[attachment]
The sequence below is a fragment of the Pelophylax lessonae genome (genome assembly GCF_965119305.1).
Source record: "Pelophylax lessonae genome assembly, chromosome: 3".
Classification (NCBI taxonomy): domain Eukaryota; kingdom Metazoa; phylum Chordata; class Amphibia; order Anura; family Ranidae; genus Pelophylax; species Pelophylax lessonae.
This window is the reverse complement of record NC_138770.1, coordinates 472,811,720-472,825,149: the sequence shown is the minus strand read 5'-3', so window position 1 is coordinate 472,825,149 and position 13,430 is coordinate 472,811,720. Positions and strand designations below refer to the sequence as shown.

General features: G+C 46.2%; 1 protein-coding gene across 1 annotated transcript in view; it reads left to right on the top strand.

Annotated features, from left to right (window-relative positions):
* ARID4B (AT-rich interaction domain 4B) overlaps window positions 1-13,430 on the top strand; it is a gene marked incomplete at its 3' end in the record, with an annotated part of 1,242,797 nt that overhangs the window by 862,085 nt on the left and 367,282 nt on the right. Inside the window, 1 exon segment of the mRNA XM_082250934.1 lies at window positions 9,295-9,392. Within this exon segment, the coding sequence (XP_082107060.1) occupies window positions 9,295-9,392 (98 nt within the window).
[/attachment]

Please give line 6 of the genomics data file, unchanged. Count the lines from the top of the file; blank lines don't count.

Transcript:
Annotated features, from left to right (window-relative positions):